Marcus Conant, MD, on Investigating Gene Therapy for HIV Suppression


The Chief Medical Officer of Addimmune discussed past and future research with the AGT103-T gene therapy.

“Using gene therapy with a lentivirus, we're actually introducing micro RNAs to block [the intake of HIV into cells] so that the HIV virus will still attach to the CD4 receptor, but the confirmatory protein isn’t there, and the virus can't enter the cell. What that means is that we are producing T-cells which will kill HIV infected cells, but the HIV virus cannot kill those T cells.”

AGT103-T is a gene therapy using miRNA to block 2 HIV-specific genes, the CCR5 receptor and the regulatory TAT protein that facilitates the transcription of viral RNA into mRNA in the host cell. The therapy was originally developed by American Gene Technologies and is now under the purview of its spinout, Addimmune.

CGTLive spoke with Marcus Conant, MD, chief medical officer, Addimmune, who has been caring for patients with HIV since the 1980s, to learn more about AGT103-T and the potential of treating HIV with gene therapy. He discussed results of an early phase 1 trial (NCT04561258) in 7 patients and some promising efficacy signals seen in those participants. Investigatorsobserved no serious adverse events, engraftment and persistence of modified CD4 T cellsin all participants, andmaintained functionality up to 180 days of follow-up.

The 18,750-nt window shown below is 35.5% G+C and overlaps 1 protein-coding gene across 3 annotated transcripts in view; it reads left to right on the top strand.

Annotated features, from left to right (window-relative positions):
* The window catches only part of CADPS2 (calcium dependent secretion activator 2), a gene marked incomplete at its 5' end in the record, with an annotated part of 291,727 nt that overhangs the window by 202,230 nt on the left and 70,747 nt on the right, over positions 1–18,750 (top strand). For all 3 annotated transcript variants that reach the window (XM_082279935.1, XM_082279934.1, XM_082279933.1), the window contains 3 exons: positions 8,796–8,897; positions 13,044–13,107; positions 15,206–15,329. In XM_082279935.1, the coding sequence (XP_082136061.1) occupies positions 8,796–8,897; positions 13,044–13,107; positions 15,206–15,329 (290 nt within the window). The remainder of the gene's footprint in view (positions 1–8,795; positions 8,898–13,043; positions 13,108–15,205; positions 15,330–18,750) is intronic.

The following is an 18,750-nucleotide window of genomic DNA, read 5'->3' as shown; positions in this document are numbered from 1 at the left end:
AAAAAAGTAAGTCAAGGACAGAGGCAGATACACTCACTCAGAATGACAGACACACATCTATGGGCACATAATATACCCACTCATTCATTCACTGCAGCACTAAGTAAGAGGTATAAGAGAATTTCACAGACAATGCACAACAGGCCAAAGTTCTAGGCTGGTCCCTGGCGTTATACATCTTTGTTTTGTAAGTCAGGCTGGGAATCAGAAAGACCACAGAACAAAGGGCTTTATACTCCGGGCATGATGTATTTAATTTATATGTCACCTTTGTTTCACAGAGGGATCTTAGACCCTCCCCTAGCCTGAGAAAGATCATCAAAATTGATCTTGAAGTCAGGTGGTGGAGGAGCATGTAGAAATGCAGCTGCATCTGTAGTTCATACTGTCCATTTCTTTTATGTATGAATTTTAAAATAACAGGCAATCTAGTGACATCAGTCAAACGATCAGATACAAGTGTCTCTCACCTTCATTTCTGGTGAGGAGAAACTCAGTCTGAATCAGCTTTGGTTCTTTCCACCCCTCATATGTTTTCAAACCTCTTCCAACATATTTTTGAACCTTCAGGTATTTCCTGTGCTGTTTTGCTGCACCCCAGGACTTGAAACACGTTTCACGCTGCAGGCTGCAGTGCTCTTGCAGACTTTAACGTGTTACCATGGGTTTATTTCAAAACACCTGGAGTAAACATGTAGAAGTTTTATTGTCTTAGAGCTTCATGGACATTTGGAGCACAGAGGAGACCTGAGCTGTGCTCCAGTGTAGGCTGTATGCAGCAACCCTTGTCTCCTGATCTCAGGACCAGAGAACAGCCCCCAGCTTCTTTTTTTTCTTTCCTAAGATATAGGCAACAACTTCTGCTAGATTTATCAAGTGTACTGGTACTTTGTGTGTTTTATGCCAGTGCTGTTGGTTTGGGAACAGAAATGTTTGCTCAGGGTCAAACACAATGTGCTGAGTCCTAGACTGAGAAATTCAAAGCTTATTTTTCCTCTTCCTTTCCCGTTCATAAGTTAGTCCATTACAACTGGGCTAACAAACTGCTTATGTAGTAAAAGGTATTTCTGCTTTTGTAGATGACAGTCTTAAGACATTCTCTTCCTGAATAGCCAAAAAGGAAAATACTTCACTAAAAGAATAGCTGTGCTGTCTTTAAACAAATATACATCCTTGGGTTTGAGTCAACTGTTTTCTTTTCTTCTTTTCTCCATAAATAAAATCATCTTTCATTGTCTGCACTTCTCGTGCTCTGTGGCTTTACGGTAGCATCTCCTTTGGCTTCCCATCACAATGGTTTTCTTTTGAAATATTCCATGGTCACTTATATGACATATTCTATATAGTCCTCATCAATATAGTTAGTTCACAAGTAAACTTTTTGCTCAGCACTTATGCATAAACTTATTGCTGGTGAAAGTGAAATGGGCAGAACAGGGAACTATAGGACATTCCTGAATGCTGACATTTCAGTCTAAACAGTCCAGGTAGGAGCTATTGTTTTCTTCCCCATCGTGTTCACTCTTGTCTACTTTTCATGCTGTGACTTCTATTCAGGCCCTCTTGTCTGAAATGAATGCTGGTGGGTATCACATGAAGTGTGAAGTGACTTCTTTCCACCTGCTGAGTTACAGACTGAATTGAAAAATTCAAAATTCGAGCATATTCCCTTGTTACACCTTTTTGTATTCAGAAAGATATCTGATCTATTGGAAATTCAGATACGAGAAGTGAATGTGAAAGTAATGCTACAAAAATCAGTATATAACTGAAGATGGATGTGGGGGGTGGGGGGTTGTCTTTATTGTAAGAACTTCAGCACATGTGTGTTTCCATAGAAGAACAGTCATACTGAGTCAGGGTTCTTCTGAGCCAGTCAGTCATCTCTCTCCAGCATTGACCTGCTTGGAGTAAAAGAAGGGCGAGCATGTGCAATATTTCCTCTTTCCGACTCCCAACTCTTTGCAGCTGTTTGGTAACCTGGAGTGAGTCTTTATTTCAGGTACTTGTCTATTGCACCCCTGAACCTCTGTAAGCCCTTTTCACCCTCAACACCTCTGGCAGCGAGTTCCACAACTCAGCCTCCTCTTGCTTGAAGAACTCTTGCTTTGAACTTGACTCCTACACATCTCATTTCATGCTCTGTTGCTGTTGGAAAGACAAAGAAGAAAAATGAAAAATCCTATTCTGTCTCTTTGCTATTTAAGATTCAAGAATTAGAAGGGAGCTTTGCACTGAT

Conant also shared the design of a second study that Addimmune hopes to initiate next if they are able to secure enough funding to do so. The second study plans to evaluate AGT103-T in 24 patients and to take patients off of antiretroviral therapy sooner than the first study in hopes that a more robust reduction in viral levels will be observed.

The future of HIV care. Website. Addimmune.
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